Is Mediation Too “Feminine” for Him? Men and Masculinity During Mediation Communication

  • Brett H. ButlerEmail author
  • Aza Howard Butler


Few studies focusing on conflict resolution and communication explore how mediation affects male participants. Applying research on masculine and male studies, this article identifies how the mediation process itself may alienate, intimidate, or offend participants by virtue of their gender identity, regardless of the gender of the mediator(s). The article concludes by providing insights and tactics for mediators who wish to encourage male participants to communicate more actively, fully, and honestly in order to conclude the mediation process with a greater sense of fairness for all.


Alternative dispute resolution Gender Sexuality Mediation Divorce 


  1. Brizendine, L. (2010). The male brain. New York, NY: Random House.Google Scholar
  2. Brown, P., & Levinson, S. C. (1987). Politeness: Some universals in language usage. Cambridge: Cambridge University Press.CrossRefGoogle Scholar
  3. Butler, B. H. (2010). Gendered discourse in the confessionalists and new journalists (Doctoral dissertation). Department of English and Language Arts, Morgan State University, Baltimore, MD.Google Scholar
  4. Butler, J. (1990). Gender trouble: Feminism and the subversion of identity. New York: Routledge.Google Scholar
  5. Coates, J. (1996). Women talk. Malden, MA: Blackwell.Google Scholar
  6. Coates, J. (2003). Men talk. Malden, MA: Blackwell.CrossRefGoogle Scholar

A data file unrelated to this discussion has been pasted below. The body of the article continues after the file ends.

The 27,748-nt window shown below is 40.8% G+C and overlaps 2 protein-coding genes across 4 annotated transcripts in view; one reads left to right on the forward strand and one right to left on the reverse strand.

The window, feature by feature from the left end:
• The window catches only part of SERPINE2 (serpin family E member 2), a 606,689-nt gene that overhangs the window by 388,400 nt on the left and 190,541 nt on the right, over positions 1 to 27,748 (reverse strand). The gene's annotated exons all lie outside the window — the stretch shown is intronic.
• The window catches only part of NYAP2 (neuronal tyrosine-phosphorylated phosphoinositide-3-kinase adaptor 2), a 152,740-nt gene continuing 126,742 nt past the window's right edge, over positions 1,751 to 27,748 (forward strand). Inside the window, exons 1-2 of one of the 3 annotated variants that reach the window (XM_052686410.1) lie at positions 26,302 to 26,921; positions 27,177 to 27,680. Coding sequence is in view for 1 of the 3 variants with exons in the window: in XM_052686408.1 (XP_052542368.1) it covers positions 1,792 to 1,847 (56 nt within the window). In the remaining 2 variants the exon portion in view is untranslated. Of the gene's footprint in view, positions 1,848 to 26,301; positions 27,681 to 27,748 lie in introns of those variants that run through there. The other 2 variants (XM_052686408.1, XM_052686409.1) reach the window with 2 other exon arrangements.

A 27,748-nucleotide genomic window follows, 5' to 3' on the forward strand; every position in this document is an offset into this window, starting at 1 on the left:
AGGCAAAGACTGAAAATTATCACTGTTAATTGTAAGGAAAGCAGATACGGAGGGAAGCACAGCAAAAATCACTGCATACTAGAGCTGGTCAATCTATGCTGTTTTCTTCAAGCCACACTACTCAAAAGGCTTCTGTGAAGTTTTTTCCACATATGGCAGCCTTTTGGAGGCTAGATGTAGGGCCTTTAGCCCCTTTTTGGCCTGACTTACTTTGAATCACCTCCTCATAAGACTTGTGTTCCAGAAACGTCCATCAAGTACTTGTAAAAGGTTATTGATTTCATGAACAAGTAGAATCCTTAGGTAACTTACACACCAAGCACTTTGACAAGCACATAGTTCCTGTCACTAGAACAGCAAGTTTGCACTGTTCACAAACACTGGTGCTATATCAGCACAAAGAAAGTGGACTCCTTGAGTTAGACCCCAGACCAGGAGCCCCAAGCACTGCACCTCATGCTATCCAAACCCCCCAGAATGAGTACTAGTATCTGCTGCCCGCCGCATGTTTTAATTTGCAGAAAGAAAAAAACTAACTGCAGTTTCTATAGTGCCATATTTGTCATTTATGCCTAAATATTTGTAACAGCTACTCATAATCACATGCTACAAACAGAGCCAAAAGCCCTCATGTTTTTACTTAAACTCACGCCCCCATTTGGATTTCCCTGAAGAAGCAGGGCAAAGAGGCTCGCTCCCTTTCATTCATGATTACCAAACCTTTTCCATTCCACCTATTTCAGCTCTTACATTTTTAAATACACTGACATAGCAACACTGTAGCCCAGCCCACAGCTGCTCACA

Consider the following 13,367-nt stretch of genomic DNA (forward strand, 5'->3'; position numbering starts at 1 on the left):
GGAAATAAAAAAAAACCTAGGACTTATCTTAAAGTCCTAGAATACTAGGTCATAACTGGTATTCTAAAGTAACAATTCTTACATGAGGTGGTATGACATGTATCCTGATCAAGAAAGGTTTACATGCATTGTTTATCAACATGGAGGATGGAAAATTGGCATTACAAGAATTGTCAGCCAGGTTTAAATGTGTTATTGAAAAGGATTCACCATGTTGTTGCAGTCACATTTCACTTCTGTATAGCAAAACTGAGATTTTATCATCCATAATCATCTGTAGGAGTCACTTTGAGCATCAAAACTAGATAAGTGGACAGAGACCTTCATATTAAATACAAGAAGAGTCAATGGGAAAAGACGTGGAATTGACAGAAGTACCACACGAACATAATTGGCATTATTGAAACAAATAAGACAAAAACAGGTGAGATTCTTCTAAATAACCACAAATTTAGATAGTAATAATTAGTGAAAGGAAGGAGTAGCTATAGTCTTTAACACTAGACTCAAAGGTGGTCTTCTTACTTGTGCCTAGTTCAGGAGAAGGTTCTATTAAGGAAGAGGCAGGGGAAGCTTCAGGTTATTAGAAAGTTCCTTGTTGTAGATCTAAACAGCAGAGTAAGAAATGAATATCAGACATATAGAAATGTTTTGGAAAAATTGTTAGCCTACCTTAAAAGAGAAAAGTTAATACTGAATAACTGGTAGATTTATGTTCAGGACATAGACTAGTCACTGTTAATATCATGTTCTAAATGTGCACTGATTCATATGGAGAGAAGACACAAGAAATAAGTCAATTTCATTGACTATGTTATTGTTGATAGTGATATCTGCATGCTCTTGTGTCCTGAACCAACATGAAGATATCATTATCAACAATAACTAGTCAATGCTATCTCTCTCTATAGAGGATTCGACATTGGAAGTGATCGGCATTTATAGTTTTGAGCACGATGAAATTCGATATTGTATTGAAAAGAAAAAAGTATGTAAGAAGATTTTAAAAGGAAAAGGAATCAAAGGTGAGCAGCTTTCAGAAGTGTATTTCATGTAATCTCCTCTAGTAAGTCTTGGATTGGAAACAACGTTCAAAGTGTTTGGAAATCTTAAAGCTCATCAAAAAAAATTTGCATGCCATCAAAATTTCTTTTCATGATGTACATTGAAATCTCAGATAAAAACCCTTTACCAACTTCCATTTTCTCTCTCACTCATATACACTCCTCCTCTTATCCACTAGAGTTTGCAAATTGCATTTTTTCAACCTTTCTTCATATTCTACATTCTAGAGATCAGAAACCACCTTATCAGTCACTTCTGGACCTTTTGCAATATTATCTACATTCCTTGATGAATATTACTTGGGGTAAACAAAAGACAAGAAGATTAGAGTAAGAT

7. Connell, R. W. (2005). Masculinities. Berkeley, CA: University of California Press.Google Scholar
  8. Dijk, T. V. (1985). Handbook of discourse analysis: Dimensions of discourse. New York: Academic Press.Google Scholar
  9. Ekman, P. (2001). Telling lies: Clues to deceit in the marketplace, politics, and marriage. New York: W.W. Norton.Google Scholar
  10. Fairclough, N. (2013). Critical discourse analysis: A critical study of language. New York: Routledge.Google Scholar
  11. Holmes, J. (2013). Women, men, and politeness. New York: Routledge.Google Scholar
  12. Kimmell, M. (2008). Guyland. New York: HarperCollins.Google Scholar
  13. Lakoff, G., & Johnson, M. (1980). Metaphors we live by. Chicago: Chicago University Press.Google Scholar
  14. Lakoff, R. (1975). Language and a woman’s place: Studies in language and gender. Oxford: Oxford University Press.Google Scholar
  15. Maltz, D., & Borker, R. (1982). A cultural approach to male-female miscommunication. In L. Monaghan, J. E. Goodman, & J. M. Robinson (Eds.), A cultural approach to interpersonal communication: Essential readings. Malden, MA: Blackwell. Google Scholar
  16. Rajmohan, V., & Mohandas, E. (2007). Mirror neuron system. Indian Journal of Psychiatry, 49(1), 66–69. Available at:
  17. Schulte-Ruther, M., Markowitsch, H. J., Shah, N. J., Fink, G. R., & Piefke, M. (2008). Gender differences in brain networks supporting empathy. Neuroimage, 42(1), 393–403.CrossRefGoogle Scholar
  18. Shamay-Tsoory, S. G., & Aharon-Peretz, J. (2009). Two systems for empathy: A double dissociation between emotional and cognitive empathy in inferior frontal gyrus versus ventromedial prefrontal lesions. Brain, 132(3), 617–627.CrossRefGoogle Scholar
  19. Spender, D. (1980). Man made language. London: Routledge.Google Scholar
  20. Tannen, D. (1990). You just don’t understand: Women and men in conversation. New York: HarperCollins.Google Scholar
  21. Tannen, D. (1994). Talking from 9 to 5. New York: HarperCollins.Google Scholar
  22. Thomas, C. (2013, July 19). Emotional empathy and cognitive empathy. Blog—Teleos Leadership Institute. Available at:
  23. Tiger, L. (1971). Men in groups. New Brunswick, NJ: Transaction.Google Scholar
  24. Tiger, L. (1999). The decline of males: The first look at an unexpected new world for men and women. New York: St. Martin’s Griffin.Google Scholar

Copyright information

© The Author(s) 2019

Authors and Affiliations

  1. 1.English DepartmentMorgan State UniversityBaltimoreUSA
  2. 2.Aza Butler Mediation and Conflict Resolution ServiceTowsonUSA

Personalised recommendations